One in four people will experience a disability at some point, making a toy population devoid of differently abled members just as inaccurate and exclusionary as one that doesn't represent people of all ethnicities. American Girl has been a pioneer in inclusion, offering accessories like leg braces, wheelchairs, and now, a diabetes kit. Other brands, such as Lego, are expanding to this much-neglected demographic, but there's a long way to go. (NPR)
1. Differently abled dolls and toys are becoming more mainstream (and that's a good thing).
2. Odwalla's founder is back in the game with Califia Farms.
After selling Odwalla to Coca-Cola in the '90s, founder Greg Steltenpohl is back in the health food sector, this time with Califia Farms, a nut milk product he's hoping will appeal to changing consumer tastes. (NYT)
3. This Cuban dance troupe shatters stereotypes.
Danza Voluminosa recently celebrated 20 years of providing Cubans who don't fit the traditional body type an opportunity to dance professionally and inspire audiences. (Quartz)
4. Leafy greens linked to "crystallized intelligence" in older adults.
A new study linked nutrient-rich diets and a pigment called lutein (found in leafy green vegetables, broccoli, and egg yolks) to a healthy brain and intelligence later in life. While the exact reasons why are just hypotheses at this stage, it's good motivation to sneak a few extra greens onto your plate every day. (Science Daily)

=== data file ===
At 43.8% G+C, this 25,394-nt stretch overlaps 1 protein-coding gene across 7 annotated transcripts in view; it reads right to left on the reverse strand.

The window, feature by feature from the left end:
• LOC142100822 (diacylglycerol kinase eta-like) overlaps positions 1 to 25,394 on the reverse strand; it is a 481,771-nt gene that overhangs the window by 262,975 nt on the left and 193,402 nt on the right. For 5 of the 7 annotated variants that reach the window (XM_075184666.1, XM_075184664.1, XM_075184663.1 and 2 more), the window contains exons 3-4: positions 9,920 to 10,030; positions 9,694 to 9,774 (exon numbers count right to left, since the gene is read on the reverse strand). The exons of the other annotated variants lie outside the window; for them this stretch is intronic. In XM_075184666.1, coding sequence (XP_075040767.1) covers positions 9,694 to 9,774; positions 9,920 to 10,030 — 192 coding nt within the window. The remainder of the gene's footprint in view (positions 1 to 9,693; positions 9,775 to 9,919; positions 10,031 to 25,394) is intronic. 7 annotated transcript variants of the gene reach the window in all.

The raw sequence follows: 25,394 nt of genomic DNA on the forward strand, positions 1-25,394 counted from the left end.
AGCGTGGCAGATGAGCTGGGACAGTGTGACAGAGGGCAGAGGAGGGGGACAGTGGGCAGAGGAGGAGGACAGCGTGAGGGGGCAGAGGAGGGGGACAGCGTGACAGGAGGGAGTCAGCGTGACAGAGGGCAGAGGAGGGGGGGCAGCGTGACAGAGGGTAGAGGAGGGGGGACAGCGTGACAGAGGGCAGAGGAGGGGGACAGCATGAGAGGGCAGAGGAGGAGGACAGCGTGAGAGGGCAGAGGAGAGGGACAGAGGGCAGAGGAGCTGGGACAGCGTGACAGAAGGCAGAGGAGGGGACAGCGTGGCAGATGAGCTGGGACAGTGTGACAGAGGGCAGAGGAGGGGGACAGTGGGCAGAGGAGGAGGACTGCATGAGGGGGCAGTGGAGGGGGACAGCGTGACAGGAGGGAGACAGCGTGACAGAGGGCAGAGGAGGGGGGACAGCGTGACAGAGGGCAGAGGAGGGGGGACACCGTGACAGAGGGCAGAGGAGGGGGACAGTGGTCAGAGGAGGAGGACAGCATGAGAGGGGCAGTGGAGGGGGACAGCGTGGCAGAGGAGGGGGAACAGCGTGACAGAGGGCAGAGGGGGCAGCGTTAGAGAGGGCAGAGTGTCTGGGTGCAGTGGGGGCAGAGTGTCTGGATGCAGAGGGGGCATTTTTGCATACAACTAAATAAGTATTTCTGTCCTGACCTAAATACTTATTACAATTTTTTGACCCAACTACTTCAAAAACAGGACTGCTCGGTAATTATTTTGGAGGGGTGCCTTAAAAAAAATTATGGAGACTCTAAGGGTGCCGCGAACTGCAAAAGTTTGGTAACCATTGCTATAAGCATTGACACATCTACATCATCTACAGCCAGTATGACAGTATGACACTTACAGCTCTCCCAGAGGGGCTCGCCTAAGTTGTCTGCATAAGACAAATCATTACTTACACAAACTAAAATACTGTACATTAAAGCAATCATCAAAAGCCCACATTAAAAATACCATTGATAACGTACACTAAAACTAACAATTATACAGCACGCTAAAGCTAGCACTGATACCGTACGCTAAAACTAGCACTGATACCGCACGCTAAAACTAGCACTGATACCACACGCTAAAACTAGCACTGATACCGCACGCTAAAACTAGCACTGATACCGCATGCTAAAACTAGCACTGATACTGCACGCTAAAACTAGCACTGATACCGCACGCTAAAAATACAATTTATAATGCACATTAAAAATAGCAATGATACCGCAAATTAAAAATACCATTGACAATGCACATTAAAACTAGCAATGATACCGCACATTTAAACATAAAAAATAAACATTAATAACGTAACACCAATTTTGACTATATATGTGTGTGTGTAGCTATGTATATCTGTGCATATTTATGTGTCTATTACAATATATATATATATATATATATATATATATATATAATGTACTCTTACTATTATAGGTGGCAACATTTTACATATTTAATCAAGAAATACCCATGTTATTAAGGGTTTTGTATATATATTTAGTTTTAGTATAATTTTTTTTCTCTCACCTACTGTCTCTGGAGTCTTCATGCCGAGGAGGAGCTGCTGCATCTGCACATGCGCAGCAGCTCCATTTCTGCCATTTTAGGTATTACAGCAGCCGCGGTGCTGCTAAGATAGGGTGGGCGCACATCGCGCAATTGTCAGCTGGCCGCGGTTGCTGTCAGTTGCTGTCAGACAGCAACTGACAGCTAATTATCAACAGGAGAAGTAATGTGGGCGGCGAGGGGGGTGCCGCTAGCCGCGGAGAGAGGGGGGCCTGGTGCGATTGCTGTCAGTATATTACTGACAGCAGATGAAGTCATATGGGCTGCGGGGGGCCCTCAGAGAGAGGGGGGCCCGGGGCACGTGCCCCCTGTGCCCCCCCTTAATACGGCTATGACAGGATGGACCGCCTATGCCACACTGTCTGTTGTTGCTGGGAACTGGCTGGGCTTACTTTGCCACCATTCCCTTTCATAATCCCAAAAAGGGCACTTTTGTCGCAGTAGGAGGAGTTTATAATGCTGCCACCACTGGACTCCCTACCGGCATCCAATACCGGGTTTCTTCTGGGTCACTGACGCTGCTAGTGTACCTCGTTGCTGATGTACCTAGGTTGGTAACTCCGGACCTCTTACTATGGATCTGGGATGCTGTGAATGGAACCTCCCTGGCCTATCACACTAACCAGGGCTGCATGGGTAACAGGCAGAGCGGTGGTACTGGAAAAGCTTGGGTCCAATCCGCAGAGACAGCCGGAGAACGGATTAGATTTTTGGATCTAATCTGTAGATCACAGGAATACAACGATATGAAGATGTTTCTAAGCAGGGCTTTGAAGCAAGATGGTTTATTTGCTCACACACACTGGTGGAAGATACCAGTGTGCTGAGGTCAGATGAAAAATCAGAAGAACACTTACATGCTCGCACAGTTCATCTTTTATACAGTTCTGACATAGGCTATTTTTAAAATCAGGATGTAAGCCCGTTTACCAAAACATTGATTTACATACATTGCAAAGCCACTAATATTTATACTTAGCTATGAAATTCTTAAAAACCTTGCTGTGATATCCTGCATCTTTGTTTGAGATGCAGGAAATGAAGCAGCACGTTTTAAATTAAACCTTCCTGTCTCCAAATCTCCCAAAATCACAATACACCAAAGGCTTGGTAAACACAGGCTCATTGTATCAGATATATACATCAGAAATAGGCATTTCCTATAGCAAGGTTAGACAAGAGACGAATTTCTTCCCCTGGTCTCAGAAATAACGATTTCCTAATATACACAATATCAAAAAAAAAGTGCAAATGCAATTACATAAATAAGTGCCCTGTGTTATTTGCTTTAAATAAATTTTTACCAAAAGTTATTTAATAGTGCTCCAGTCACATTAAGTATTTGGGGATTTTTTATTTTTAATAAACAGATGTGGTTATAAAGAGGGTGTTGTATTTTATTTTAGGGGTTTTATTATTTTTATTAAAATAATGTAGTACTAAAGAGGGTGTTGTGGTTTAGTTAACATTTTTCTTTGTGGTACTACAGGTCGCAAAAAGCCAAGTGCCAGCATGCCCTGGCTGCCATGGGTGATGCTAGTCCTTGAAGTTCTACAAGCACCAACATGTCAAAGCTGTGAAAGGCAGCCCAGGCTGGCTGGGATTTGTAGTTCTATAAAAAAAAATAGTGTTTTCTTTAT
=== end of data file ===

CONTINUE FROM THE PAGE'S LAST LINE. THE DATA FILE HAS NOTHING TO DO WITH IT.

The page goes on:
5. A mall in Massachusetts is catering to people with autism.
On Sunday, a mall in Holyoke, Massachusetts, opened two hours early to allow people on the autism spectrum to get their shopping done. The mall kept overhead music off and provided coloring materials along with comfortable seating to help shoppers stay calm and happy. (Racked)
6. Here's how San Francisco is tackling homelessness.
In an effort to solve its homelessness problem, San Francisco has wheeled in micro-apartments called Micropads. At 160 square feet each, the homes can potentially hold up to 7,000 homeless people. (Fast CoExist)
7. Surprising no one, the EPA has confirmed fracking can pollute drinking water.
The EPA has confirmed that fracking (the injection of chemicals to loosen underground deposits) has contaminated water sources in the United States. What's more, the first report on the damaging potential of fracking was published back in 1987. According to the EPA, its "investigation was hampered by confidentiality agreements between industry and affected landowners." (EWG)
8. This hospital is making opioids a last resort.
Doctors in an emergency room in New Jersey have pledged to do their part to fight opioid addiction in America. They are accomplishing this goal with a combination of local analgesics, energy healing, trigger point injections, laughing gas, and harp music therapy. Who says alternative medicine isn't going mainstream? (NYT)